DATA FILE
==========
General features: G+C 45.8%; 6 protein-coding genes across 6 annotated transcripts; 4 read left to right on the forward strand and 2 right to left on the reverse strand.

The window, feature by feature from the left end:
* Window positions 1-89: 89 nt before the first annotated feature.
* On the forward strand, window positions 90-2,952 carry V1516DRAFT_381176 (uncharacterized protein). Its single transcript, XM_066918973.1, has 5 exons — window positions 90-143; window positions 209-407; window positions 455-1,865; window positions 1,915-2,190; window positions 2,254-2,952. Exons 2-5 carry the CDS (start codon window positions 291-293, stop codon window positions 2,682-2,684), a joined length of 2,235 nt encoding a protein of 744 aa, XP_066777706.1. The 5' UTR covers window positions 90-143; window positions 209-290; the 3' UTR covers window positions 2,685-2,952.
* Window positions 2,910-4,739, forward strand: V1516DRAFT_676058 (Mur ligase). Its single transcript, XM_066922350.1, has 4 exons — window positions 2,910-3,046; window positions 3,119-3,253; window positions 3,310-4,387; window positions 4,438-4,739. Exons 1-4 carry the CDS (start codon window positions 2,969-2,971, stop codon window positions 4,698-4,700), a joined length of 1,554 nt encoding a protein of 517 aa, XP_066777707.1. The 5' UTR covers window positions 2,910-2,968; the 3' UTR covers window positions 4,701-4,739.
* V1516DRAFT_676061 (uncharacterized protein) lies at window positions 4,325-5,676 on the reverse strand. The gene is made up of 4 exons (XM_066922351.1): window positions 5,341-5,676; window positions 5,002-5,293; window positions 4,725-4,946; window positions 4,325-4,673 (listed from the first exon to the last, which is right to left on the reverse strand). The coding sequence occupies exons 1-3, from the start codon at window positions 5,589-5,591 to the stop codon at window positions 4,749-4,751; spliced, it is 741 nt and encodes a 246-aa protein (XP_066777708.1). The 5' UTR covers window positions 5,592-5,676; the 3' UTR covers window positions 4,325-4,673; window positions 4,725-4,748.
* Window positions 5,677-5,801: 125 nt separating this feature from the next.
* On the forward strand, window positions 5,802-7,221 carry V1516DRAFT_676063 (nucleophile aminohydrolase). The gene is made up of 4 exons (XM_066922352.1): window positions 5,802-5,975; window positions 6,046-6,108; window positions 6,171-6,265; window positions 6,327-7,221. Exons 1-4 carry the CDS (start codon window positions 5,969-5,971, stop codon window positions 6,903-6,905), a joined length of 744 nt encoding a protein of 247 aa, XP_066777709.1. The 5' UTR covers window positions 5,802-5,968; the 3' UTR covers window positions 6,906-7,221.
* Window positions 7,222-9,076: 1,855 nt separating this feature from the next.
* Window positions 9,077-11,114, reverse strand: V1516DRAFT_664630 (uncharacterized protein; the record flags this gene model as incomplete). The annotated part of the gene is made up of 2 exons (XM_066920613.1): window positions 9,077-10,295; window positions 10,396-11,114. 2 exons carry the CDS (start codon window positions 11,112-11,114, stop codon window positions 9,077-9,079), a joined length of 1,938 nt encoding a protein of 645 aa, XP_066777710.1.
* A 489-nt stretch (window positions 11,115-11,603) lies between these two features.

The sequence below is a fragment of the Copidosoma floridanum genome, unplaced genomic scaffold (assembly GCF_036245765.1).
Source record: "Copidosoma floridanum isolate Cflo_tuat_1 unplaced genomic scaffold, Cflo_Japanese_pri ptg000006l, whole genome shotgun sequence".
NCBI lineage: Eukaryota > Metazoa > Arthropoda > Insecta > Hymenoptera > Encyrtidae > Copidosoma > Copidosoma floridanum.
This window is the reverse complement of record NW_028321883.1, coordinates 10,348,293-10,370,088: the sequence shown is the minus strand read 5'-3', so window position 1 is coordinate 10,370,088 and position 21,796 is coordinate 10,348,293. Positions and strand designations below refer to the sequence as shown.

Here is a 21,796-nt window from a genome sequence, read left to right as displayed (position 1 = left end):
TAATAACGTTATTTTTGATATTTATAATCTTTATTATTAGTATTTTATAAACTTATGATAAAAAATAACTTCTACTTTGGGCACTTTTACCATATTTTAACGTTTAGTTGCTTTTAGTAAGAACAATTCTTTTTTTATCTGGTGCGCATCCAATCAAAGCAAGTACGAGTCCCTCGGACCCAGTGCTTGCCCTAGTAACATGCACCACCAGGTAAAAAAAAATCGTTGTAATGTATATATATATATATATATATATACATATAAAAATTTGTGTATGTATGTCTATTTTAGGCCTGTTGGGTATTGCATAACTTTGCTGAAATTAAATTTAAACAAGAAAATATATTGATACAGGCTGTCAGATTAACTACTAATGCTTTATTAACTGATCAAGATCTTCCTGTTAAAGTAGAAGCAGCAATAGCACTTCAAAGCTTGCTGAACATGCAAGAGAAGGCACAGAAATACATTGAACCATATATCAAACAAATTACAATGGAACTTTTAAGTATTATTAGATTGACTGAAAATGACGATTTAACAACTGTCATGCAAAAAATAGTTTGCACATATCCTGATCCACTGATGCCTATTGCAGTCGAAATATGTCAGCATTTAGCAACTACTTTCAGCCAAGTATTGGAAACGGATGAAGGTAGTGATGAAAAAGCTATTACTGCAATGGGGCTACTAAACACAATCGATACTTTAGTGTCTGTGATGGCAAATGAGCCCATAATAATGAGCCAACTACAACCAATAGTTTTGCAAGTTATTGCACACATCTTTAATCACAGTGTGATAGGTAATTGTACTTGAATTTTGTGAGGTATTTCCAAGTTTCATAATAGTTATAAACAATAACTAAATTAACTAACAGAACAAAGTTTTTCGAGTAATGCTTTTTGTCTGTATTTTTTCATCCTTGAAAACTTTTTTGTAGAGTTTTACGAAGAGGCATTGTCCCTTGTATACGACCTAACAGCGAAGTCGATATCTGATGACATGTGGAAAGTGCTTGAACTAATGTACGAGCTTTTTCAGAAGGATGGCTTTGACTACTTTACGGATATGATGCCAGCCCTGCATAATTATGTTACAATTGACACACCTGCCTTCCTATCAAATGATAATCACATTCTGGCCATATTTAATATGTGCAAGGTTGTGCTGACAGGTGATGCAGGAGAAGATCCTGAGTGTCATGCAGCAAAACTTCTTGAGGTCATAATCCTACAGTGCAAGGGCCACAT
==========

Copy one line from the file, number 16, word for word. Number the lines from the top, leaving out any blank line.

Here is a 21,796-nt window from a genome sequence, read left to right as displayed (position 1 = left end):